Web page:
Solar-Charged Fuel May Mean the End of Batteries

Researchers at MIT have discovered a new fuel that can store solar energy as heat. While they are yet to develop an efficient process to convert the heat to electricity, the scientists predict that these solar-fueled nanotubes could outdo lithium batteries in energy production.

When a photoactive molecule absorbs sunlight, it undergoes a conformational change, moving from the ground energy state into a higher energy state. The higher energy state is metastable (stable for the moment, but highly susceptible to energy loss), so a trigger—voltage, heat, light, etc.—will cause the molecule to fall back to the ground state. The energy difference between the higher energy state and the ground state (termed ΔH) is then discharged. A useful photoactive molecule will be able to go through numerous cycles of charging and discharging.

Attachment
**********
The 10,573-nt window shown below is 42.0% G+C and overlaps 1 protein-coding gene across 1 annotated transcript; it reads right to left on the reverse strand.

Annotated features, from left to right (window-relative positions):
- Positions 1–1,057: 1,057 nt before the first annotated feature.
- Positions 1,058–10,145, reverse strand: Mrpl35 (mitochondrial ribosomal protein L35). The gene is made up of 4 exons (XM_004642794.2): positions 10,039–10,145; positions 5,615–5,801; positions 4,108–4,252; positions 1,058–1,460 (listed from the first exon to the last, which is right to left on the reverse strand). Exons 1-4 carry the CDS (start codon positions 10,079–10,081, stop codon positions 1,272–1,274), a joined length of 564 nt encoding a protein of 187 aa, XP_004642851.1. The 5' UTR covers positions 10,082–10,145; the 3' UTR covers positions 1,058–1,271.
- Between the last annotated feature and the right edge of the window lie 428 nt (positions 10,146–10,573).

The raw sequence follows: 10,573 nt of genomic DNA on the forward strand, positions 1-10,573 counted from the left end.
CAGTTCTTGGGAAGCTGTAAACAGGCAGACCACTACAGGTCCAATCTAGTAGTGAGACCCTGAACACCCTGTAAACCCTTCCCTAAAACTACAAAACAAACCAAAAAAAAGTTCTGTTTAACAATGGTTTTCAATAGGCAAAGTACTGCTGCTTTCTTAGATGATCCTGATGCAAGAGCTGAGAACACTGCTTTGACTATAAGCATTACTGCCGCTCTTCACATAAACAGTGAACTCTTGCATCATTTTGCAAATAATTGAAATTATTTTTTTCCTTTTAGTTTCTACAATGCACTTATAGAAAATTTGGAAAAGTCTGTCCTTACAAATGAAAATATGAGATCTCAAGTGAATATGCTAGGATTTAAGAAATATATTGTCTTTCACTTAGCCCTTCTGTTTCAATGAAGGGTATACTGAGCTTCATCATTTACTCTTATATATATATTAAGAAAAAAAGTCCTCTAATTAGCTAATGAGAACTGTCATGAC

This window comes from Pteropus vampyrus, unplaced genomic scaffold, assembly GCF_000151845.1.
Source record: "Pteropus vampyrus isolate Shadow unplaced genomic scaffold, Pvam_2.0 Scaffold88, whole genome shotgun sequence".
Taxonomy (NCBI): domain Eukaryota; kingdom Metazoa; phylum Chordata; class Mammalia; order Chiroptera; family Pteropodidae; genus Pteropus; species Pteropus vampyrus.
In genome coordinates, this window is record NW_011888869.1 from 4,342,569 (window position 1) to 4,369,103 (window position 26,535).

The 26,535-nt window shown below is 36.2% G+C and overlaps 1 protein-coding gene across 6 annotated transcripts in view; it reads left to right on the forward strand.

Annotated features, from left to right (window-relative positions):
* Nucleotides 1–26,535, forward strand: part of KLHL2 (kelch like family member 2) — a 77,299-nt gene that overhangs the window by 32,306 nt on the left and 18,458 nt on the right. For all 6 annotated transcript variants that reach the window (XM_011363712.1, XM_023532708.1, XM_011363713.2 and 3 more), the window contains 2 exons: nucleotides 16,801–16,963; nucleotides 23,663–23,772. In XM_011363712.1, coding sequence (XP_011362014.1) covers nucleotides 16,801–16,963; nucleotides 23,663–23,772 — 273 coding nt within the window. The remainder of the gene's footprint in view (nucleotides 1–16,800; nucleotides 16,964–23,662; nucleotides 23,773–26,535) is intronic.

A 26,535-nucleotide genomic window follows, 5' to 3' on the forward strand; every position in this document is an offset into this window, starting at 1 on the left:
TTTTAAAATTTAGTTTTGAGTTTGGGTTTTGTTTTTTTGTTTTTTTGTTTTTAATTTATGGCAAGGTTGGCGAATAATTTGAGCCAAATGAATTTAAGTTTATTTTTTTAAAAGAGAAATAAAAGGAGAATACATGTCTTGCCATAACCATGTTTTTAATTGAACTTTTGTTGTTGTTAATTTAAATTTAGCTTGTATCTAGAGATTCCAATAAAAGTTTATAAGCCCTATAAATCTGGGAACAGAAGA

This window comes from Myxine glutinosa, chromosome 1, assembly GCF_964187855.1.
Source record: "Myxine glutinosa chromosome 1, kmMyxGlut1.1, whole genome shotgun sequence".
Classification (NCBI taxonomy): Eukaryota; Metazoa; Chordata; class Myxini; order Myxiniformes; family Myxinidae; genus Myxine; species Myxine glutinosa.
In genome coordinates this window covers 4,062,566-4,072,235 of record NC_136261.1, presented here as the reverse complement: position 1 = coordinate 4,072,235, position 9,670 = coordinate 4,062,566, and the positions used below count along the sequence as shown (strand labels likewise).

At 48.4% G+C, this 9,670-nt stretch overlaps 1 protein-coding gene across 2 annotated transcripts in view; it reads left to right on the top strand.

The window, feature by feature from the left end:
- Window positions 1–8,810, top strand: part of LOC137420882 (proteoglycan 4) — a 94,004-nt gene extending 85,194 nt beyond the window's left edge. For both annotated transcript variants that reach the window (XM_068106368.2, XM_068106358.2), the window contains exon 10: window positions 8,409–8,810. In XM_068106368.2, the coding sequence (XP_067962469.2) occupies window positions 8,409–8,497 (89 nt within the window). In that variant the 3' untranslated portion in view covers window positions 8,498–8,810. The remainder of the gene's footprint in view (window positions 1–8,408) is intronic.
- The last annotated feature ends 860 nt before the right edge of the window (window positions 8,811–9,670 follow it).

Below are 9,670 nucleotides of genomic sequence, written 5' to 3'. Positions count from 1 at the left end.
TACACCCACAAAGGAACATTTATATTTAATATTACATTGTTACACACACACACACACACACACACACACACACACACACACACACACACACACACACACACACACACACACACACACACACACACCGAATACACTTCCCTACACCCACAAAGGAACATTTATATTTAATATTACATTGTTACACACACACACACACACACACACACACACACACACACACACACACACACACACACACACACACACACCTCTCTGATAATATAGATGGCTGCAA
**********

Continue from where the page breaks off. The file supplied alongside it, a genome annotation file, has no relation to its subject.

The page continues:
Kolpak and Grossman managed to find the right balance between ΔH and activation energy when they examined computational models of azobenzene (azo) bound to carbon nanotubes (CNT) in azo/CNT nanostructures. According to their calculations, placing azobenzene on carbon nanotubes will stabilize both the ground and higher energy states.

Read More: New fuel discovered that reversibly stores solar energy

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